Gray Divorce: How To Navigate a Seattle Divorce After 50 and Thrive

In May 2021, Seattle-based tech entrepreneur and Microsoft founder Bill Gates and wife Melinda French Gates (as she now likes to be called) announced they’re getting a divorce. They follow Amazon founder Jeff Bezos and now ex-wife MacKenzie Bezos, also members of the Seattle tech scene, who divorced in 2019. MacKenzie remarried earlier this year.

Although these couples made the news because of their ultra-high-net-worth status and notoriety in the Seattle tech community, they’re far from needles in the haystack. Instead, they represent a growing trend among couples over 50 ending their marriages. Nicknamed a “gray divorce,” these later in life divorces are on the rise and have been for years.  

According to a 2019 study from Bowling Green State University, although the overall divorce rate has declined, it has nearly doubled among those over 50 since 1990. The rate goes up for second and third marriages.

The reasons for the uptick in gray divorces vary. Advancements in medical care have lengthened the retirement period for many, causing financial concerns. According to Social Security’s life expectancy calculator, a 50-year-old male born in 1971 can expect to live 81.9 years, while a female born in the same month and year can expect to live 85.3 years.

Divorce is also no longer seen as a social stigma that kept unhappily married couples together in the past. Instead, divorce is often considered a whole new lease on life, including the opportunity to find another partner. According to Pew Research Center, about half of the singles 50-64 and one-quarter of those 65 and older are looking for a relationship or to date.

Empty nest syndrome may likewise be a culprit; with the kids out of the house, there’s not as much to distract many couples from each other, and they don’t like what they see. Then, of course, there are those individuals whose sexual needs aren’t being met at home, whether because their spouse isn’t interested or they’re in poor health, so they cheat. 

Given Bill and Melinda Gates’ sizable fortune, there isn’t much sense worrying if either of them will be unable to keep the lights on post-divorce. The same goes for their predecessors: Jeff Bezos was (and still is) still the richest person in the world after his divorce, and ex MacKenzie walked away the third richest woman on the planet following a reported 38 billion dollar settlement.

Unfortunately, not every couple exits a gray divorce financially stable. As for the emotional fallout from a divorce after 50, there isn’t a price tag for that.  

Divorce can be difficult and heart-wrenching at any age; however, a gray divorce can present unique financial and emotional challenges. If you’re over 50 and contemplating a divorce, or are in the midst of one, here are several issues you may want to consider as you begin the divorce process.

The relationship between spousal support and retirement.

In a long marriage (or one longer than 10 years), particularly a marriage where a spouse took a step back from their career or stayed at home entirely to raise children, the lower-earning spouse may be entitled to some form of spousal support. How much and for what duration can turn on the length of the marriage, the age of the paying spouse, and the opportunities for gainful employment to the receiving spouse.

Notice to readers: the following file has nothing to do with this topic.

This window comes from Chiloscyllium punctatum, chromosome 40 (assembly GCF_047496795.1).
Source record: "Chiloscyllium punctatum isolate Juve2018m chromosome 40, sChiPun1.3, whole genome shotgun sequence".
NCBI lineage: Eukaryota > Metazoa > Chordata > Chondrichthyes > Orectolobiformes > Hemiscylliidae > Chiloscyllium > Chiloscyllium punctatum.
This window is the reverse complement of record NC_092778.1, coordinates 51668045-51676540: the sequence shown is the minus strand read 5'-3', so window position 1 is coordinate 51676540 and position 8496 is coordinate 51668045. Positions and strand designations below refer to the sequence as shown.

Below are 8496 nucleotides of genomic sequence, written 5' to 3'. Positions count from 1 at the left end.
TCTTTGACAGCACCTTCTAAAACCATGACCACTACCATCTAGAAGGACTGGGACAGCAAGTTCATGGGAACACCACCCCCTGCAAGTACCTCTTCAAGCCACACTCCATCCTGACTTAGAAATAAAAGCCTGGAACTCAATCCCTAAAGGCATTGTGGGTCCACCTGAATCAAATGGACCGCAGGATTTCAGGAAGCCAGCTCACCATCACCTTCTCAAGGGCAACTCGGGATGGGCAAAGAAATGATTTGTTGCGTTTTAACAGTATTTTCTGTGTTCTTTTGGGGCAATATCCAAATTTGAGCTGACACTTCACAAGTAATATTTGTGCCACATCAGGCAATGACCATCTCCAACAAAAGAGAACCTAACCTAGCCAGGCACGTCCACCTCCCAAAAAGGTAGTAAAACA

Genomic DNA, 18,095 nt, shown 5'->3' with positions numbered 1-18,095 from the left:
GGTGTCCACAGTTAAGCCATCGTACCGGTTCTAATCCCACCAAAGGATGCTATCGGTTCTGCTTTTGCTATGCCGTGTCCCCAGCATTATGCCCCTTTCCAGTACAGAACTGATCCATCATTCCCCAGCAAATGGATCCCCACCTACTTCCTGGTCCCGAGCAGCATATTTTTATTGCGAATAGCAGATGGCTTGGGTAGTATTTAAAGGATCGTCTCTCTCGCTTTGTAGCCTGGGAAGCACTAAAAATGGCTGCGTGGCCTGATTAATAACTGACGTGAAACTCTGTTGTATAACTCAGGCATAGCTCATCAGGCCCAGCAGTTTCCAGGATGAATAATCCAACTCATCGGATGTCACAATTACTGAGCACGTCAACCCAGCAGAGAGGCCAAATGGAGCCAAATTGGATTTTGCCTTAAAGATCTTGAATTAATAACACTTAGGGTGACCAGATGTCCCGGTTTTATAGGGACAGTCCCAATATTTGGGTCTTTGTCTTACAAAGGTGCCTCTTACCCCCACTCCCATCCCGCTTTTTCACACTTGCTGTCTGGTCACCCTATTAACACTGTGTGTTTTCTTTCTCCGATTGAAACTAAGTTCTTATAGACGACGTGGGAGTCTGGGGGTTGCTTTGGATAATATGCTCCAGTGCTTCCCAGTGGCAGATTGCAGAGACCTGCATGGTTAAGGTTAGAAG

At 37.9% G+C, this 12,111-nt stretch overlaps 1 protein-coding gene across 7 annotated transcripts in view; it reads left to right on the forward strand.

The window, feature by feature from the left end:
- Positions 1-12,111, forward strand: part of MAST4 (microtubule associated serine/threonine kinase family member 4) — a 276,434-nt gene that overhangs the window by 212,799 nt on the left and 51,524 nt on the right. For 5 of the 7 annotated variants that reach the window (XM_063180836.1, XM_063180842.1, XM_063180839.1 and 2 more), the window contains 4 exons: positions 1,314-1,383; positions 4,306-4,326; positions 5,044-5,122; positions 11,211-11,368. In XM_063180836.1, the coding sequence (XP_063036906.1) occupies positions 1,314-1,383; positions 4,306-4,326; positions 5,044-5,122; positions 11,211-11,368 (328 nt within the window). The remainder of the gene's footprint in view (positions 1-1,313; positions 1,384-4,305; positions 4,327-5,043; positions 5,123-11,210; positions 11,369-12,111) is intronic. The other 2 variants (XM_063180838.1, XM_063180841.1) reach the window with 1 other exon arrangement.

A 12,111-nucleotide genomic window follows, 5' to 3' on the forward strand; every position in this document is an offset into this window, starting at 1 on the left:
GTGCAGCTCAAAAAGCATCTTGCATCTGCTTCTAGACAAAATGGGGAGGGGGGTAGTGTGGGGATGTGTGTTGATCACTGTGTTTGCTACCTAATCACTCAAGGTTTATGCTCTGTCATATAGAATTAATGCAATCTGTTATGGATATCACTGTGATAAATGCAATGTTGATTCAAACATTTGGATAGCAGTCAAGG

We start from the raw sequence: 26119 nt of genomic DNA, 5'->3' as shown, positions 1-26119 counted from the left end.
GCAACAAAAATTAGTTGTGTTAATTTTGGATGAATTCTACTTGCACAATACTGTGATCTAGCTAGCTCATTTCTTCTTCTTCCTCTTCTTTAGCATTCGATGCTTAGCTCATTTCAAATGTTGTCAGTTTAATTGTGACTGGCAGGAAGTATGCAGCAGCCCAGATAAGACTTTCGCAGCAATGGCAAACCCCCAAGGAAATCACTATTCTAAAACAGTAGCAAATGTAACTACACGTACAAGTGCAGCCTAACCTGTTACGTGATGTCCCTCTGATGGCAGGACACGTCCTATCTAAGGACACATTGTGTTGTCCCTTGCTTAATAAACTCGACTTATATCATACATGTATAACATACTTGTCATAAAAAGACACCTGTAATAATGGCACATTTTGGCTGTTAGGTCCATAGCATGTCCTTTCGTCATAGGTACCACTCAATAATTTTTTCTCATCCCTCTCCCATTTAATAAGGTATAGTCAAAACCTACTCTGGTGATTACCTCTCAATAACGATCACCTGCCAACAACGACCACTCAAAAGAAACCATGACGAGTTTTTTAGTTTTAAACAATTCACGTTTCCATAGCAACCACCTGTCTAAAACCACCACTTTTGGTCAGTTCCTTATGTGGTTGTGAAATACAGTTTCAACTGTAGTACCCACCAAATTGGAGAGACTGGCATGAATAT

It’s important to note that the paying spouse’s age can be a significant factor for spousal support awards in gray divorces. For example, a court may consider how many years the paying spouse has left before retirement or whether they’ve already retired, and their ability to pay. Therefore, retirement benefits and retirement assets often become a major focus in gray divorces as the couple plans for separate retirements.

Under specific circumstances, a spouse may be entitled to one-half of the other’s social security benefit. Receiving it will not diminish the spouse whose social security benefits are being relied on; that spouse will receive the full benefit they’re entitled to regardless. 

Health insurance

Another concern around gray divorces is the issue of health insurance. As people age, the need to visit doctors increases. Unfortunately, so do insurance premiums.

Individuals who have turned 65 may be entitled to Medicare. However, if you’re a spouse who hasn’t worked 40 quarters during your career, you may be charged a premium. If your spouse has worked the required hours, you may be entitled to receive benefits through them. But to do so will require that you were married for at least 10 years, don’t remarry, and are 62 years old or older.

Even if you qualify for Medicare, the plan comes with other inherent problems, including gaps in what it doesn’t cover. Supplemental insurance can help but requires paying an additional premium.   

If you’re still employed, and your employer offers healthcare, you can seek benefits from them. However, keep in mind that you may have to contribute to the premium depending on the policy where you work. Another option would be for you to seek out a health plan individually through the Affordable Care Act